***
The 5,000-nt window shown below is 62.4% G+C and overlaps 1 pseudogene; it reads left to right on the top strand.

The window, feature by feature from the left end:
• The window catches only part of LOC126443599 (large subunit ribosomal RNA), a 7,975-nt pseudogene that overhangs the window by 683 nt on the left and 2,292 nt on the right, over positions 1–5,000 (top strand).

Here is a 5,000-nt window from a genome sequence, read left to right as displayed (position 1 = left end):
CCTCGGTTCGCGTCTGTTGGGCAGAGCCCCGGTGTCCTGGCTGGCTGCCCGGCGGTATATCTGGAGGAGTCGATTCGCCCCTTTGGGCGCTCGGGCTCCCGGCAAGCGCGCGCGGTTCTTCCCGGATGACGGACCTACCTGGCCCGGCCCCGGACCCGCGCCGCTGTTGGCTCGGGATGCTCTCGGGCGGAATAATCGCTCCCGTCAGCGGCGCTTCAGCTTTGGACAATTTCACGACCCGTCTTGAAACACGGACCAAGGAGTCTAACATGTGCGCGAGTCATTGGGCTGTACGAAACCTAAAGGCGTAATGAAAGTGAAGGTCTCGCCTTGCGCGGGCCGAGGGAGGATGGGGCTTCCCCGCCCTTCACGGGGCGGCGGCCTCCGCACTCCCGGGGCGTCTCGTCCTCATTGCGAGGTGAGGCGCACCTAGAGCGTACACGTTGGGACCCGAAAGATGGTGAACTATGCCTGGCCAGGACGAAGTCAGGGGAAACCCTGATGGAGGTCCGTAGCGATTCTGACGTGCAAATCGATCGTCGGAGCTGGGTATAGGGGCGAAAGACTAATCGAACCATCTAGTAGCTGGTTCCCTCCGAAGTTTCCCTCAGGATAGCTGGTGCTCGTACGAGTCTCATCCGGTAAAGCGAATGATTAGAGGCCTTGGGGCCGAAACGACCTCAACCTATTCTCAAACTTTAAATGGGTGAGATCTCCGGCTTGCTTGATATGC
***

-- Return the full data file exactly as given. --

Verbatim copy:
The 5,000-nt window shown below is 62.4% G+C and overlaps 1 pseudogene; it reads left to right on the top strand.

The window, feature by feature from the left end:
• The window catches only part of LOC126443599 (large subunit ribosomal RNA), a 7,975-nt pseudogene that overhangs the window by 683 nt on the left and 2,292 nt on the right, over positions 1–5,000 (top strand).

Here is a 5,000-nt window from a genome sequence, read left to right as displayed (position 1 = left end):
CCTCGGTTCGCGTCTGTTGGGCAGAGCCCCGGTGTCCTGGCTGGCTGCCCGGCGGTATATCTGGAGGAGTCGATTCGCCCCTTTGGGCGCTCGGGCTCCCGGCAAGCGCGCGCGGTTCTTCCCGGATGACGGACCTACCTGGCCCGGCCCCGGACCCGCGCCGCTGTTGGCTCGGGATGCTCTCGGGCGGAATAATCGCTCCCGTCAGCGGCGCTTCAGCTTTGGACAATTTCACGACCCGTCTTGAAACACGGACCAAGGAGTCTAACATGTGCGCGAGTCATTGGGCTGTACGAAACCTAAAGGCGTAATGAAAGTGAAGGTCTCGCCTTGCGCGGGCCGAGGGAGGATGGGGCTTCCCCGCCCTTCACGGGGCGGCGGCCTCCGCACTCCCGGGGCGTCTCGTCCTCATTGCGAGGTGAGGCGCACCTAGAGCGTACACGTTGGGACCCGAAAGATGGTGAACTATGCCTGGCCAGGACGAAGTCAGGGGAAACCCTGATGGAGGTCCGTAGCGATTCTGACGTGCAAATCGATCGTCGGAGCTGGGTATAGGGGCGAAAGACTAATCGAACCATCTAGTAGCTGGTTCCCTCCGAAGTTTCCCTCAGGATAGCTGGTGCTCGTACGAGTCTCATCCGGTAAAGCGAATGATTAGAGGCCTTGGGGCCGAAACGACCTCAACCTATTCTCAAACTTTAAATGGGTGAGATCTCCGGCTTGCTTGATATGC